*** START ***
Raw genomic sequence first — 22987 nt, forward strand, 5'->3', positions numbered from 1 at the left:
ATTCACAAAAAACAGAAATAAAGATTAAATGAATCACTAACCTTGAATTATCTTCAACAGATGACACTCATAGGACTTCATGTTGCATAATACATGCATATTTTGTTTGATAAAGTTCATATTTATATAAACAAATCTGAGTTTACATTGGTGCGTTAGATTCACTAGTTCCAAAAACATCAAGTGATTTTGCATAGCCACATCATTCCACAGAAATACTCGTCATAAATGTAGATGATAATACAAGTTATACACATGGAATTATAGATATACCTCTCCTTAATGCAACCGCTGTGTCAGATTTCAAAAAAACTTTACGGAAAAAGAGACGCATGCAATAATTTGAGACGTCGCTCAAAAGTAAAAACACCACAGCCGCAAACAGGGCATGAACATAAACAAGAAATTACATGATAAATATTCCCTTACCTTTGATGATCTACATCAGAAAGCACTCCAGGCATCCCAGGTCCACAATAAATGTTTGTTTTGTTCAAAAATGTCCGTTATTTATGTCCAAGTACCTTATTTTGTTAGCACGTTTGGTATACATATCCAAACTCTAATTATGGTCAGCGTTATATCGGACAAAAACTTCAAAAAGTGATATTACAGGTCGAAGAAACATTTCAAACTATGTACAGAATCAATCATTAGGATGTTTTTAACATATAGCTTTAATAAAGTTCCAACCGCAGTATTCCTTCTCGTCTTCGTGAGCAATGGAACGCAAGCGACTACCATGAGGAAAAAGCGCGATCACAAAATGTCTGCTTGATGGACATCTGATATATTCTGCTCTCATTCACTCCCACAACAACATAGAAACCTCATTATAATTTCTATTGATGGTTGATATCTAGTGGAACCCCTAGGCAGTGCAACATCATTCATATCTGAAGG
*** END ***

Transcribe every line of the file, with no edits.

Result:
Raw genomic sequence first — 22987 nt, forward strand, 5'->3', positions numbered from 1 at the left:
ATTCACAAAAAACAGAAATAAAGATTAAATGAATCACTAACCTTGAATTATCTTCAACAGATGACACTCATAGGACTTCATGTTGCATAATACATGCATATTTTGTTTGATAAAGTTCATATTTATATAAACAAATCTGAGTTTACATTGGTGCGTTAGATTCACTAGTTCCAAAAACATCAAGTGATTTTGCATAGCCACATCATTCCACAGAAATACTCGTCATAAATGTAGATGATAATACAAGTTATACACATGGAATTATAGATATACCTCTCCTTAATGCAACCGCTGTGTCAGATTTCAAAAAAACTTTACGGAAAAAGAGACGCATGCAATAATTTGAGACGTCGCTCAAAAGTAAAAACACCACAGCCGCAAACAGGGCATGAACATAAACAAGAAATTACATGATAAATATTCCCTTACCTTTGATGATCTACATCAGAAAGCACTCCAGGCATCCCAGGTCCACAATAAATGTTTGTTTTGTTCAAAAATGTCCGTTATTTATGTCCAAGTACCTTATTTTGTTAGCACGTTTGGTATACATATCCAAACTCTAATTATGGTCAGCGTTATATCGGACAAAAACTTCAAAAAGTGATATTACAGGTCGAAGAAACATTTCAAACTATGTACAGAATCAATCATTAGGATGTTTTTAACATATAGCTTTAATAAAGTTCCAACCGCAGTATTCCTTCTCGTCTTCGTGAGCAATGGAACGCAAGCGACTACCATGAGGAAAAAGCGCGATCACAAAATGTCTGCTTGATGGACATCTGATATATTCTGCTCTCATTCACTCCCACAACAACATAGAAACCTCATTATAATTTCTATTGATGGTTGATATCTAGTGGAACCCCTAGGCAGTGCAACATCATTCATATCTGAAGG